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J.s. Jewish Leaders Mount Intensive Effort to Try to Stem Changes in the Law of Return

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American Jewish leaders becoming increasingly alarmed at the prospect of the Israeli government passing legislation which would alter the definition of a Jew under the Law of Return have mounted an intensive effort to stem such changes.

A delegation of American and Canadian leaders from the top fund-raising organizations for Israel, the United Jewish Appeal and United Israel Appeal, led by Shoshana Cardin, president of the Council of Jewish Federations (CJF), will leave for Israel Sunday, three days in advance of a scheduled vote in the Knesset on the issue.

Cardin told the Jewish Telegraphic Agency Wednesday that should the measure pass, Reform and Conservative Jews would very likely reevaluate their political, financial and psychological support for Israel. In practice, she said, this could mean less travel to Israel and less encouragement for their youth to go on programs in Israel. But Cardin stressed that “we don’t want to talk about the what if, we want to avoid that.” She added, “No one voice speaks for the totality.”

The decision to send a delegation immediately was taken Wednesday afternoon in a closed-door session at CJF headquarters here by representatives of UJA, UIA, CJF, the National Jewish Community Relations Advisory Council, the Jewish Agency and four of the largest local Jewish Federations. The move reflects the profound concern in the North American Jewish community over the “Who is a Jew?” debate within Israel.

A POLITICAL, NOT A RELIGIOUS ISSUE

Small, ultra-Orthodox parties in the Knesset have attempted for years to push through amendments to the Law of Return which grants automatic Israeli citizenship to all Jews. The small parties want the law to stipulate that a convert must go through a halachic conversion to qualify for the automatic citizenship.

Following the numerous defeats, the latest of which came when two bills failed to gain a majority vote in the Knesset on July 8, the small parties have introduced a “back door” amendment which would give the rabbinic courts the authority to determine validity of conversions. This amendment is scheduled for a vote Wednesday.

The issue has become political rather than religious, said Cardin. The smaller religious parties, threatening to pull out of their traditional alliance with the Likud and vote with Labor to dissolve the unity government, have effectively pressured Likud into supporting the proposed changes. This was reflected in the July 8th votes when Likud almost unanimously voted for the two amendments. The amendments were narrowly defeated.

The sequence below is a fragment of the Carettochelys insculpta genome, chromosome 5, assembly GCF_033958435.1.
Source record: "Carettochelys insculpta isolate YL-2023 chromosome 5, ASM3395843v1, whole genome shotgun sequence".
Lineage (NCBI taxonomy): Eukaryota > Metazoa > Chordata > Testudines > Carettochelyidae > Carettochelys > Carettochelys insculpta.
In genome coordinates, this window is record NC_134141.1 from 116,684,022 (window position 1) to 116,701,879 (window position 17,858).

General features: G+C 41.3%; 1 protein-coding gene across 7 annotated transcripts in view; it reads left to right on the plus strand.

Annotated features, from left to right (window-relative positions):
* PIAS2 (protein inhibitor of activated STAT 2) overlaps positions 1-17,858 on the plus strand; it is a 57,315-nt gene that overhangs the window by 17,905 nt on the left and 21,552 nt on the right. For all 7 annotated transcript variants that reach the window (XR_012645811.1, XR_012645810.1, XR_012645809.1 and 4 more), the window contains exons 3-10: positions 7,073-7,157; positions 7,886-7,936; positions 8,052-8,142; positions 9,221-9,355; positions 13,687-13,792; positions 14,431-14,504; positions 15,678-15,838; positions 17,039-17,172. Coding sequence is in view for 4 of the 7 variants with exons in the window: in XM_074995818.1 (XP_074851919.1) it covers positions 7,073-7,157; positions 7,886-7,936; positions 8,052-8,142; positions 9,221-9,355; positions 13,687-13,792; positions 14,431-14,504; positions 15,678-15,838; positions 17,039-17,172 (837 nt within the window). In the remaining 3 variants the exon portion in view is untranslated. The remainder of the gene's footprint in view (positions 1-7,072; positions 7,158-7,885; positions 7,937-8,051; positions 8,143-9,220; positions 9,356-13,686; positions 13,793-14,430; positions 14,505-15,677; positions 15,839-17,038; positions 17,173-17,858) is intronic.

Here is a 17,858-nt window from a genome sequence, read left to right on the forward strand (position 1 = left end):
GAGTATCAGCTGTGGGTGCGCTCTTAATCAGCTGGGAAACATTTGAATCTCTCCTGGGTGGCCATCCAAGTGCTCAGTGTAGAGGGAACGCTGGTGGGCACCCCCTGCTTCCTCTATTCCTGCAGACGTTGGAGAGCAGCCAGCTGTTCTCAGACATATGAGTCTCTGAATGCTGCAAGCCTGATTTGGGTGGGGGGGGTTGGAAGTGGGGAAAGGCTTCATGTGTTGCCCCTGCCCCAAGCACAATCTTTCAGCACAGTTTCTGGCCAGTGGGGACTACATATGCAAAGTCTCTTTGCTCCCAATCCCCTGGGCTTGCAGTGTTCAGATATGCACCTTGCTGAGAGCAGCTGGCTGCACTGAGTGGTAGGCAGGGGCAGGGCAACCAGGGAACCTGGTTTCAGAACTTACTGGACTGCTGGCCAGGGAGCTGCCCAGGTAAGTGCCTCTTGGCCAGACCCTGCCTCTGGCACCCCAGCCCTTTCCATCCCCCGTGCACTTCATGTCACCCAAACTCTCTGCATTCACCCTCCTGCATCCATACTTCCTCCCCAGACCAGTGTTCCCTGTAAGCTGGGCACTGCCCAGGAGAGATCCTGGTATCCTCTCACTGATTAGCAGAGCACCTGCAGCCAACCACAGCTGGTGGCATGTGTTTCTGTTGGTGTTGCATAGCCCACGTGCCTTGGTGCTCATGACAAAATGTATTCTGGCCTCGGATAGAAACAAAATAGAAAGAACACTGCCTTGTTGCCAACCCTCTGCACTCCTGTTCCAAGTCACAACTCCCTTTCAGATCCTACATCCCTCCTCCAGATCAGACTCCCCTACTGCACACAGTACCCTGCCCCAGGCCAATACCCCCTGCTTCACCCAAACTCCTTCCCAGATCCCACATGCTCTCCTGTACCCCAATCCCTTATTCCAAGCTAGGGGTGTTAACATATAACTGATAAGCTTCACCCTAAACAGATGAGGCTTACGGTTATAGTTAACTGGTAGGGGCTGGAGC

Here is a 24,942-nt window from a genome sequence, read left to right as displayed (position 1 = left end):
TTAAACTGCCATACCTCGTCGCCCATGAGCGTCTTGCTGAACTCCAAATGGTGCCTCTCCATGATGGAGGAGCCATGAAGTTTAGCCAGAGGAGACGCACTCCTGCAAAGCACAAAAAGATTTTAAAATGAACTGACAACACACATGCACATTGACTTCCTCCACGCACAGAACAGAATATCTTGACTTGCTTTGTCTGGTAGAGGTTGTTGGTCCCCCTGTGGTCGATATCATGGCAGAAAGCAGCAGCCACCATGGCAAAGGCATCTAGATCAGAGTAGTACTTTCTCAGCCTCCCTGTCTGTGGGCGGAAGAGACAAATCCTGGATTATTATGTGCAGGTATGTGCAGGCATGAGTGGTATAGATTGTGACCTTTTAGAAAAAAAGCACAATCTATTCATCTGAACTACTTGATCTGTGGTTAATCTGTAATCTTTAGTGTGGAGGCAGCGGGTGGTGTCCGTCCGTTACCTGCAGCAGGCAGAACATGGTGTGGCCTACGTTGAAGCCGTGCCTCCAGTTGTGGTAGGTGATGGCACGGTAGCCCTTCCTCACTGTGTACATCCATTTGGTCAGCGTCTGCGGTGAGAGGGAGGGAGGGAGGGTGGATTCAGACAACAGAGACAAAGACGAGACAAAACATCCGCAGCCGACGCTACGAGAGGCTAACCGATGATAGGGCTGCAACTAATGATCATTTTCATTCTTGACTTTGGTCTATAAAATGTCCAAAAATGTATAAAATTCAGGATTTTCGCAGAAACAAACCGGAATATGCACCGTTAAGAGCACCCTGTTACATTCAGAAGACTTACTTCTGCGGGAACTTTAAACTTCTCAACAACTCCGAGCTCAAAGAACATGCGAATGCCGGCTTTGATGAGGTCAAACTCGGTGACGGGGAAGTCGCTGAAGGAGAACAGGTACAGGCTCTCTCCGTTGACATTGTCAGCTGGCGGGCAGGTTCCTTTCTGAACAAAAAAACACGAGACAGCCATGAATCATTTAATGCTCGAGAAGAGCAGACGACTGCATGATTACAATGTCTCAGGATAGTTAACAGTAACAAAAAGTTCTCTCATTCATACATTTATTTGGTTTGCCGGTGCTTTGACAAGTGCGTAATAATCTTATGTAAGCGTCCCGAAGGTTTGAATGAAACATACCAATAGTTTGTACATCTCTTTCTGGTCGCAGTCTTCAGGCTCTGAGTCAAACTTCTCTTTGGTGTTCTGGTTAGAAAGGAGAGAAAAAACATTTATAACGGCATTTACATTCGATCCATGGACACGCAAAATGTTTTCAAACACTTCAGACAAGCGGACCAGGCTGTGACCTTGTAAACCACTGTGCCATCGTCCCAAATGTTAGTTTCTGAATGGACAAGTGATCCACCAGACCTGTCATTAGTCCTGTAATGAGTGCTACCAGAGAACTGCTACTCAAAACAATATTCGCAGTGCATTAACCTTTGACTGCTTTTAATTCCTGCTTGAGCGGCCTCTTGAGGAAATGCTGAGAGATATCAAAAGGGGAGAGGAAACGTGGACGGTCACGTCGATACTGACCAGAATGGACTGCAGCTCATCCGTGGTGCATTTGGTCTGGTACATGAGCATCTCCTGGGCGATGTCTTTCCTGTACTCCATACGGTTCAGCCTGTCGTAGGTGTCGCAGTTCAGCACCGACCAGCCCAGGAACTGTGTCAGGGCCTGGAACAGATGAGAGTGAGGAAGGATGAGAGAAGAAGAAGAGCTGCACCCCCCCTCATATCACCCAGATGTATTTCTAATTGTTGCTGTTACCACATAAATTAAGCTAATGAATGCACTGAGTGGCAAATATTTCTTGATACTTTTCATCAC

Shamir had pledged to the ultra-Orthodox Shas party several months ago that Likud would “do all in its power” to pass a bill introduced by Shas to empower the Orthodox Chief Rabbinate to approve conversions.

“The number of votes for the amendment has increased over the years,” Cardin told the JTA following the closed meeting. “It is possible that special pressure now is being brought to bear.”

The delegation’s goal, according to Cardin, is to convince both major parties to remove the “Who is a Jew?” issue from their political agendas permanently.

Passing the amendments “would delegitimize and disenfranchise hundreds of thousands of Jews,” Cardin said. She referred to the numbers of North American Jews affiliated with the Reform and Conservative movements who have the perception that they “do not fit in” in the Jewish state. “This could well erode support for the State of Israel–something we cannot tolerate,” she said.

The delegation leaving Sunday plans to meet with Shamir and other government figures, Cardin said. But they also want to reach the Israeli people through press conferences and meetings.

“We want to help Israelis to understand the issue. We are hoping that there is an understanding of the numbers of people involved and the potential rift,” Cardin said.

TELEGRAMS SENT TO EVERY MK

The leaders who met Wednesday also decided to send telegrams to every member of Knesset urging them not to support the proposed changes and explaining their position. The text of the telegrams was similar to one sent earlier in the week to Shamir which warned that the changes would “irreparably damage the support of Israel and its institutions by diaspora Jews” and cause a “terrible rift” among the Jewish people. (See July 22 Bulletin.)

Representatives of the organizations supported a similar resolution at the Jewish Agency Assembly last month in Jerusalem and have communicated their displeasure with the trend on a number of other occasions.

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